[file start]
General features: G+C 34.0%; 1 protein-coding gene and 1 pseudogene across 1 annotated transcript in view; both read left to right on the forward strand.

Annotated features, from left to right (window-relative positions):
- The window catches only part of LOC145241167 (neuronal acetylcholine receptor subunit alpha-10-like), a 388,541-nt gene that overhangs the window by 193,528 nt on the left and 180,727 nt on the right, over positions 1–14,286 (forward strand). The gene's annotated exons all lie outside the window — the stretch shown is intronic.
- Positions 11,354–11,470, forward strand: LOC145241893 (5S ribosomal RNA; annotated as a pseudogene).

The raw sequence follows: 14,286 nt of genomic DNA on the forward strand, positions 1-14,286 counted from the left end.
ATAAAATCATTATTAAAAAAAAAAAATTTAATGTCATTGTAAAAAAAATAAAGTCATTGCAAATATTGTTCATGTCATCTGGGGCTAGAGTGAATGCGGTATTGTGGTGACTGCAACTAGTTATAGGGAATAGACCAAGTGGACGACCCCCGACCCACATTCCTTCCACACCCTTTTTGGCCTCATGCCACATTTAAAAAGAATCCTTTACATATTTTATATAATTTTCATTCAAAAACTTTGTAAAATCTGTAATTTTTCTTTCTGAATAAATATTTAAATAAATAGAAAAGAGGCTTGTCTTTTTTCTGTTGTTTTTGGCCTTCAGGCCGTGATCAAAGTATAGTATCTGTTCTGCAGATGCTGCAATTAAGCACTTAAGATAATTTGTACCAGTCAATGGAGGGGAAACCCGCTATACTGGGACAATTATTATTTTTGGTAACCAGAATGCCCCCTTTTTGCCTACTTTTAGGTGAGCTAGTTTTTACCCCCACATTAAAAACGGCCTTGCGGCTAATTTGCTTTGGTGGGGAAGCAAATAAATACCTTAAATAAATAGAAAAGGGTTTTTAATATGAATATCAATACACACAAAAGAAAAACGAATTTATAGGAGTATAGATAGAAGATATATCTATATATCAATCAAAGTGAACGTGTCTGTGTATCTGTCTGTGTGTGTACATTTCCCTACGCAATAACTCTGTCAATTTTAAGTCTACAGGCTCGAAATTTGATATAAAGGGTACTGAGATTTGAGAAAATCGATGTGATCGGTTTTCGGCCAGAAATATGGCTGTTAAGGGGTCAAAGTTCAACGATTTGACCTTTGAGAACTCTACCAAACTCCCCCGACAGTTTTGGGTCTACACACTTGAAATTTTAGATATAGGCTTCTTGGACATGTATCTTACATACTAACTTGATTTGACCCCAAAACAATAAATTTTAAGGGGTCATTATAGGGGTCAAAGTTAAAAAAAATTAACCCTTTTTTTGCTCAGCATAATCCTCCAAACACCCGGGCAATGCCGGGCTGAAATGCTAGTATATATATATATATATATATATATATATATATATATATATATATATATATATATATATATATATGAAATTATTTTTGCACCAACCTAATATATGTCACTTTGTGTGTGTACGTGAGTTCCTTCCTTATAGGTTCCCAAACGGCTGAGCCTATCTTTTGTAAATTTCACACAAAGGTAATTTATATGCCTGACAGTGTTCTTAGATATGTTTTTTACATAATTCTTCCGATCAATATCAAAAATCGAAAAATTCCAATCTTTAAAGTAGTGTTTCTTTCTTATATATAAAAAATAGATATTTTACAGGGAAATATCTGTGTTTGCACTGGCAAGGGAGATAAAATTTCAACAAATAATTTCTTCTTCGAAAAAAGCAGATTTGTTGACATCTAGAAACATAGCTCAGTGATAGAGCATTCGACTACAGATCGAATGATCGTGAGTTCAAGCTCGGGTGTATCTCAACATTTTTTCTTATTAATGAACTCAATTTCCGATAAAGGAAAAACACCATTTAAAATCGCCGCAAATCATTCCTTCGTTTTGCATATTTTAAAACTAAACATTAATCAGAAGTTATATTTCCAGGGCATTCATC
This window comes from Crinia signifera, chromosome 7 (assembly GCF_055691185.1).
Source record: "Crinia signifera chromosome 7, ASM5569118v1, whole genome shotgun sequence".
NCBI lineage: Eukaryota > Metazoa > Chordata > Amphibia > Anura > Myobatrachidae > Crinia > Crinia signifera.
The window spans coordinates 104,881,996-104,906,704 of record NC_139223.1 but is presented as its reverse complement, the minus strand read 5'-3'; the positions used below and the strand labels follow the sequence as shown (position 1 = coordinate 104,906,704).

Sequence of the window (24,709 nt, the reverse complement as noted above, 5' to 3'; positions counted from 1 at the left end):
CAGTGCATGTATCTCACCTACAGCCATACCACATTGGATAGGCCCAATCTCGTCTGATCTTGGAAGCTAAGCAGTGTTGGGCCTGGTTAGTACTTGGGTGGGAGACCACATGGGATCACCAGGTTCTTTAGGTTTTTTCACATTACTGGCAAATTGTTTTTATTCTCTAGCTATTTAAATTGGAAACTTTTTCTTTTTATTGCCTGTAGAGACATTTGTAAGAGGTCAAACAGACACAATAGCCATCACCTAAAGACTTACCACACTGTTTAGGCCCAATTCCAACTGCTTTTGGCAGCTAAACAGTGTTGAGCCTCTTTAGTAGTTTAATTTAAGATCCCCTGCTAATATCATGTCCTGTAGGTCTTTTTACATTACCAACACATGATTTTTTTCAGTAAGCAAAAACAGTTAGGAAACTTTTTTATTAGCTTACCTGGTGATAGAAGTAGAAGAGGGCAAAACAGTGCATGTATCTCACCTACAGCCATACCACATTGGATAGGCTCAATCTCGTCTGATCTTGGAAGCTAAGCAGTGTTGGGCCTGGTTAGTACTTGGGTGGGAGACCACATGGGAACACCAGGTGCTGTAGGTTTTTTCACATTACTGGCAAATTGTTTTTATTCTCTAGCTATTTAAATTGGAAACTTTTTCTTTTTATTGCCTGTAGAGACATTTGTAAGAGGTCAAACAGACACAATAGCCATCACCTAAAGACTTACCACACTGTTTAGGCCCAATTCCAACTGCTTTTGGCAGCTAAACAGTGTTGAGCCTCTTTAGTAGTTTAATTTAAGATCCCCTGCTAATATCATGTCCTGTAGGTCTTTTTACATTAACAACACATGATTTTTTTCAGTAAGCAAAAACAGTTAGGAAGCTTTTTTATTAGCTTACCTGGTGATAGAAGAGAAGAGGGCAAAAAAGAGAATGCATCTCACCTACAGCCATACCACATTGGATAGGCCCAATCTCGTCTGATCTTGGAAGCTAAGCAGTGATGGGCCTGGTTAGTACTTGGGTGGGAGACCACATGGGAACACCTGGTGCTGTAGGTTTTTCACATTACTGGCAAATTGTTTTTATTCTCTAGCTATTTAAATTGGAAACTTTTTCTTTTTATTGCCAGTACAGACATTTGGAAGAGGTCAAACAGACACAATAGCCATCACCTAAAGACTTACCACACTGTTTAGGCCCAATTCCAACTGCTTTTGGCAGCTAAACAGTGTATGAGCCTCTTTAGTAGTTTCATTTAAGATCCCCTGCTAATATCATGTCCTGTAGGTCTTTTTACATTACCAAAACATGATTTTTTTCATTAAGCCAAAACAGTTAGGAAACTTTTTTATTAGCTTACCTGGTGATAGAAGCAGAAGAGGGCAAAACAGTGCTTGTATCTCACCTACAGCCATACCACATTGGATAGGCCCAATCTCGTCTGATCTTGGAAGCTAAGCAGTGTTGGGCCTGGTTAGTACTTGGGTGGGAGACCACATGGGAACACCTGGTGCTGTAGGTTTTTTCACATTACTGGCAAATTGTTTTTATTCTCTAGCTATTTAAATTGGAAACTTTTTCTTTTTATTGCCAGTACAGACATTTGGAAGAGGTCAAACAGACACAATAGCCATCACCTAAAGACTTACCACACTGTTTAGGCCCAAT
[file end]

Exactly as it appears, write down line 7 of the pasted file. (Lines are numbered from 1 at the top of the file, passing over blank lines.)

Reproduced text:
This window comes from Crinia signifera, chromosome 7 (assembly GCF_055691185.1).